Day 1 :
University of Regina, Canada
Karen Eisler has worked as a Clinical Registered Nurse in ICU and Emergency in an Acute Care Hospital in Regina and primarily in administrative positions. She is currently the Associate Dean (Student Services) and Assistant Professor. She has completed her Master’s thesis and doctoral research in Nursing Leadership.
Introduction: Research has demonstrated that quality of care, patient and nurse outcomes are important in healthcare. The goal of the two research projects was to describe staff nurses perception of the quality of care, patient and nurse outcomes and examine the relationship of the variables with the nurses’ perception of their nurse managers’ leadership practices. The first project was conducted in two acute care surgical units and the second project was a year later in a long term care facility.
Method: Two surveys were distributed to all RNs, LPNs and RPNs working full time or part time. One survey was asking for their perception of their nurse managers’ leadership practices using Kouzes and Posners Leadership Practice Inventory (LPI) (2013). The second survey captured their perception of quality of care on the unit, staff intent to leave, medication safety and overall patient safety. The data was analyzed in each project and then comparison was done between acute care and long term care results.
University of Florence, Italy
Keynote: The influence of labor and delivery experience on postpartum depression: The role of nursing care
Time : 10:40-11:20
Franca Tani is a Psychologist and Psychoanalyst, Professor of Developmental Psychology at the Department of Health Sciences. She is the Dean of the School of Psychology in the University of Florence, Italy. She is also a Scientific Director of the Inter-Department Research Unit on New Social Pathologies of the University of Florence. Her main research interests concern the analysis of the relationships among intra-psychic dynamics and the development of social and relational
competence across lifespan.
Statement of the Problem: In the field of the midwifery and women health, one of the main required competences to provide an efficient nursing care is that of facing the Postpartum Depression (PPD). Actually, this perinatal disease constitutes a relevant risk factor for women, children and families health. Literature has identified several risk factors linked to the PPD onset, such as women’s prenatal psychopathologies, attachment problems, couple relationship quality or perceived social support. Less attention has been played to the role of the birth experience. The main focus of this paper is to investigate the influence of clinical aspects of labor in PPD onset in order to provide an efficient nursing support for women.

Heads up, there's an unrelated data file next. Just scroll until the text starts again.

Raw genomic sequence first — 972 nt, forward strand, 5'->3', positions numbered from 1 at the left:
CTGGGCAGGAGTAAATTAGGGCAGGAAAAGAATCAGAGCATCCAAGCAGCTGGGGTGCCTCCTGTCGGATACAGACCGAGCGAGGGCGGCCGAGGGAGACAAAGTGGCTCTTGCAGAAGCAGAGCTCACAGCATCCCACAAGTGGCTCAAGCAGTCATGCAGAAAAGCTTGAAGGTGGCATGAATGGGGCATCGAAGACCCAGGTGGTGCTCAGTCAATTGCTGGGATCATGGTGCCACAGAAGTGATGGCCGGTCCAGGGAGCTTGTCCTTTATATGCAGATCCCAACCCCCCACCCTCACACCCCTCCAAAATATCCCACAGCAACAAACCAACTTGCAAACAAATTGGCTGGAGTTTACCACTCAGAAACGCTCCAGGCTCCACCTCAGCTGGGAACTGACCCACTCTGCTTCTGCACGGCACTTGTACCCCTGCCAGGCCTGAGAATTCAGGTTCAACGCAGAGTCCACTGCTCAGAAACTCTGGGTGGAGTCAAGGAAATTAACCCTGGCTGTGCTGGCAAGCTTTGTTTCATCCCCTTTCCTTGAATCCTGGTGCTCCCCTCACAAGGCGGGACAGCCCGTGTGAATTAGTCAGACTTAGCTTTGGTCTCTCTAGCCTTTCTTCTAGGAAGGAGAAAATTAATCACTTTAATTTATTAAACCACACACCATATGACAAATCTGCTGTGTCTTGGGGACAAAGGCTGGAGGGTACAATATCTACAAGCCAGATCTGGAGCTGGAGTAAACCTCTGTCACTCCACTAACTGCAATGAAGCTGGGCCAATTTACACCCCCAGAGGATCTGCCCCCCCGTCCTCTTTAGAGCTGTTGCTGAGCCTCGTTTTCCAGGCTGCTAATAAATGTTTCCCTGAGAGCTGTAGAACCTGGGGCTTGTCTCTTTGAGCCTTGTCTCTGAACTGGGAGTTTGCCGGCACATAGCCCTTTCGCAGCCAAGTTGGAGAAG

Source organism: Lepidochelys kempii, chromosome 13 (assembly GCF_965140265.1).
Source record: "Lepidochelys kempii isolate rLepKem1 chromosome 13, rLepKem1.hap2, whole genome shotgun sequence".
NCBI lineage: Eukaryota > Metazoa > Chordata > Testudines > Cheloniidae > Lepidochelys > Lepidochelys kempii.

Method: 186 Italian healthy nulliparous women (Mage=31.54; SD=5.05) were recruited. Data were collected at two different times, at T1, the day of birth, clinical information regarding labor and delivery were registered from hospital records, modality and length of labor, the administration of oxytocin and epidural analgesia, mode of delivery at T2, one month after birth, the level of PPD was measured using the Edinburgh Postnatal Depression Scale. Findings: Data analyses showed that the typology of caesarean delivery and the duration of the administration of epidural analgesia positively affected the severity of PPD. On the contrary, the oxytocin administration, the modality and the duration of labor not significantly influenced the PPD onset.
Conclusion: The labor experience is a relevant factor that can significantly affect the subsequent maternal mood. For this reason,
to foster a positive transition to motherhood one of the main goals of nursing care is providing women a better information about the various possibilities and consequences of labor in order to help them to understand what happens in this important moment of their life.
National University of Singapore, Singapore
Gautam Sethi completed his Ph.D in cellular Immunology from Banaras Hindu University India. Dr. Sethi joined University of Texas MD Anderson Cancer Center, and worked in the area of inflammation and cancer research for his post-doctoral studies. He later joined National University of Singapore in 2008 as an Assistant Professor and is currently leading the Cancer Pharmacology program in the Department of Pharmacology.
Signal Transducers and Activators of Transcription (STATs) comprise an important class of transcription factors that have been implicated in a wide variety of essential cellular functions related to proliferation, survival and angiogenesis. Among various STAT members, STAT3 is frequently overexpressed in tumor cells as well as tissue samples and regulates the expression of numerous oncogenic genes controlling the growth and metastasis of tumor cells. The importance of STAT3 as a potential target for cancer therapy and also provide novel insights into various pharmacological inhibitors of this transcription factor derived from Mother nature that can be potentially developed as anti-cancer drugs.